There are times when a film needs to be told in a non-linear mode. Basha, the predecessor to all our masala blockbusters, was one such movie where the passive first half was needed to give the post-interval flashback the kind of zing it carried. Director Surender Reddy especially employs the style beautifully, showing you an incident and then taking you back to how it happened, a few frames at a time.
And then there are certain movies which do best with a linear narration. Kanche, in this writer's opinion, is one of them. Unfortunately, director Krish seems to have thought otherwise.
Kanche starts off with Dupaati Haribabu (Varun Tej) reporting for duty in Italy in World War II. He is posted under commanding officer Eashwar Prasad (Niketan Dhir). Hardly a day later, even before the camp has settled fully, they are attacked by German troops - first by air and then by land. This leads to a big battle, and Haribabu's squad surrenders in the face of an incessant attack by the Germans. The German commander executes the remaining members of the Italian army, and takes Eashwar Prasad and the general as prisoners.
Haribabu and four others are left for dead, and see their commanders being whisked away. Haribabu and the remaining soldiers then decide to bring them back. The rest of the movie showcases the tumultuous past of Eashwar and Haribabu (who hail from the same village), Haribabu's love story with Princess Sita Devi (Pragnya Jaiswal), and the result of Haribabu's mission.
The major issue with Kanche is that the heavy duty scenes in the first half do not make much sense due to the fact that you are barely aware of any of the characters. The biggest battle sequence starts within ten minutes of the film taking off, and has absolutely no impact. Haribabu and Eashwar keep talking about how if one of them dies the other should carry the corpse back to the village, and how that will be good for the village - you have absolutely no context, and the dialogue makes just about as much sense as it did when you watched the trailer.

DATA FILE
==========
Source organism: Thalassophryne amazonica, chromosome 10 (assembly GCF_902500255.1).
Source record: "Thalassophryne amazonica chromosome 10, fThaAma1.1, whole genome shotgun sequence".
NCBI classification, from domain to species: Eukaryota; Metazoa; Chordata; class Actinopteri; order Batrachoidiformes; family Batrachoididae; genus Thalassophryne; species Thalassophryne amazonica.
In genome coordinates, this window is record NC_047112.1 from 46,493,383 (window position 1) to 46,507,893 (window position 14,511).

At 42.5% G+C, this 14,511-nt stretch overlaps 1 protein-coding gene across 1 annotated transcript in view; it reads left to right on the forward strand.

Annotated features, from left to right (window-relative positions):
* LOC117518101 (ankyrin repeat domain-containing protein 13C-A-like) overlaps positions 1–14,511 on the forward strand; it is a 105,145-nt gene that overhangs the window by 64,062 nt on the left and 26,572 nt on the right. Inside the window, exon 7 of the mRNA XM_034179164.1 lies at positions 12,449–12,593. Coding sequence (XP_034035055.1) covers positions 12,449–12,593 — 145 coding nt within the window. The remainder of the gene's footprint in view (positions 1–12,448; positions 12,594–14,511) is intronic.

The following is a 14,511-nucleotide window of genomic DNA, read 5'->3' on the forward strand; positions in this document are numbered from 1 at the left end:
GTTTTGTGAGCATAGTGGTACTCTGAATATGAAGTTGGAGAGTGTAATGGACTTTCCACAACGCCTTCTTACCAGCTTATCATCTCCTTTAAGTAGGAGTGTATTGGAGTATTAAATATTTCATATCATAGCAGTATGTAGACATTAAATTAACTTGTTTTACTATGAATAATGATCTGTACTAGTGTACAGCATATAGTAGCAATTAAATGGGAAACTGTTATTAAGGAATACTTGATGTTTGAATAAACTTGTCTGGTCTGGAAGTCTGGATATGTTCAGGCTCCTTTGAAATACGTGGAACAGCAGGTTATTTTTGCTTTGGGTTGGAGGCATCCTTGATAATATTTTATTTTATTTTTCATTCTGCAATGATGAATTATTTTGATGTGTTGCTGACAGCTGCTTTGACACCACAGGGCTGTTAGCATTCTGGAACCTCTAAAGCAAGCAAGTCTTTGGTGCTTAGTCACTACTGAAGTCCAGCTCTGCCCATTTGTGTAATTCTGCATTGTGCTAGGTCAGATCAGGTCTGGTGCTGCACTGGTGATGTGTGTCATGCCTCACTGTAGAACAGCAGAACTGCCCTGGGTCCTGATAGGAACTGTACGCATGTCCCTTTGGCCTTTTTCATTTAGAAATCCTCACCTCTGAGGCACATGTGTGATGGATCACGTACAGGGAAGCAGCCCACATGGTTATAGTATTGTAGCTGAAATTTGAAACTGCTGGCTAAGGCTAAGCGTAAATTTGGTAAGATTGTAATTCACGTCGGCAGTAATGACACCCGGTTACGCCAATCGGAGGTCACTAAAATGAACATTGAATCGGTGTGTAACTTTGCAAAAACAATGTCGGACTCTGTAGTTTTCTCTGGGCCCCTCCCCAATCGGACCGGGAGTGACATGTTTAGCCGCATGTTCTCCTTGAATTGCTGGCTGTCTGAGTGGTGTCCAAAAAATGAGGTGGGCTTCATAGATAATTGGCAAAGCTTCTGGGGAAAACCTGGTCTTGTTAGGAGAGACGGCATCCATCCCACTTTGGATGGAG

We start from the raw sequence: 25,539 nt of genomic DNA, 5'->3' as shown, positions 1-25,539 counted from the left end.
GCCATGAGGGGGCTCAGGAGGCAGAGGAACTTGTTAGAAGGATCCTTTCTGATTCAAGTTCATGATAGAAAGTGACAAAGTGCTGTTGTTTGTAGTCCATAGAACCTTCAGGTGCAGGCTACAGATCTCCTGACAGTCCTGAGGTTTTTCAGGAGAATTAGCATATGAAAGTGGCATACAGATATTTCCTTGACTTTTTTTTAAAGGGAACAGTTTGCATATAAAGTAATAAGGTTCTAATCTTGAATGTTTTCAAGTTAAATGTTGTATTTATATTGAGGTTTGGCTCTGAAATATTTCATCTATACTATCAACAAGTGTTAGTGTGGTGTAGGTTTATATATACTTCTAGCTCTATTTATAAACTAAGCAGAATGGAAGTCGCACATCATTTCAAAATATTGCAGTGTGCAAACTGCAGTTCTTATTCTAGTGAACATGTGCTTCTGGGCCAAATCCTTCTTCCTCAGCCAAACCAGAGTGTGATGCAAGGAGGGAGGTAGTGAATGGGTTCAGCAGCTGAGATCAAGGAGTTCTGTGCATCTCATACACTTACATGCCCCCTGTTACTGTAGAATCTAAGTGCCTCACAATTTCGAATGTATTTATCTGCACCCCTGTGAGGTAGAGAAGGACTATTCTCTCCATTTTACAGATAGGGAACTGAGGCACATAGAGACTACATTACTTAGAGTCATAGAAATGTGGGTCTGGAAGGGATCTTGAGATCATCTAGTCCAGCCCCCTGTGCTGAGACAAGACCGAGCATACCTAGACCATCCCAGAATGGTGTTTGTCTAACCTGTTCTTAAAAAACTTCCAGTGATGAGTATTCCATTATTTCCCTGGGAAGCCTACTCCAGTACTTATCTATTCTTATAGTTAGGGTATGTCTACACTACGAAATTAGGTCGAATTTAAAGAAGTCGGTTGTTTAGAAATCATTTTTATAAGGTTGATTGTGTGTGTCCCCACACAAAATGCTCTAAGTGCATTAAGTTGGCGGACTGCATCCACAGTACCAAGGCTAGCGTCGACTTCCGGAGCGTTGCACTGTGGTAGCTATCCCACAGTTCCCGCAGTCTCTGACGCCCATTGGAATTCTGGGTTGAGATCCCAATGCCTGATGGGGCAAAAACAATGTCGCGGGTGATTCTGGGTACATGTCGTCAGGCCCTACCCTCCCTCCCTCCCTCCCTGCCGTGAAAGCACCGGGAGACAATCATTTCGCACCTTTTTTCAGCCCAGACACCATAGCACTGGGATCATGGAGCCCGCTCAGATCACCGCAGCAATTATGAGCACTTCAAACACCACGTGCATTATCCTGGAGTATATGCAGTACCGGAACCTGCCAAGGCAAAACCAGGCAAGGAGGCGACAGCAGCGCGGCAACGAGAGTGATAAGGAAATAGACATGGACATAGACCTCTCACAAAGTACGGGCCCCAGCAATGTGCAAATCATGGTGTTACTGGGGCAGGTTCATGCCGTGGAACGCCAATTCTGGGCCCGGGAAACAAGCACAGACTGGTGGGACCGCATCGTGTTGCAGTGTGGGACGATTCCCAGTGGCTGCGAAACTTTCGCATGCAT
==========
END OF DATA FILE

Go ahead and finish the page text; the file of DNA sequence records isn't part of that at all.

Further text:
There are also attempts at humour but they barely pass muster. And the love story is too convenient - the leads worry when it is convenient for them and are happy when it is convenient. The villains raise caste issues when it suits them, cool down in a jiffy, and then flare up in another jiffy when the screenplay needs them to.
It is only in the second half of the second half that Kanche comes together. Once you realize that Krish is drawing parallels between the caste battle in the village and the holocaust, the conflicts in the film gain real meaning. However, Krish's attempts at including philosophy seem forced here, too - post-Gamyam
, it almost seems like Krish believes he has to preach.
The film is shot beautifully - the war sequences are shown quite well and the contrast with the village atmosphere is brought out nicely. The music is a definite minus - a few of the background songs are nice, but the regular duets are given an unnecessary classical touch and are difficult to sit through.
Acting-wise, Varun Tej does quite well. His eyes speak for themselves and he has a strong voice - both these should augur well for him. Pragnya Jaiswal, like we mentioned earlier, has one expression, and Nikitan Dheer is also single-tone. Gollapudi Maruti Rao appears on screen after a while, and it is nice to see the veteran do very well in his role.
Kanche is a different attempt and a brave one - what keep it afloat are the WW-II sequences, and what brings it down is the regular Telugu film village story. We'd still recommend watching this one - just ignore the routine stuff.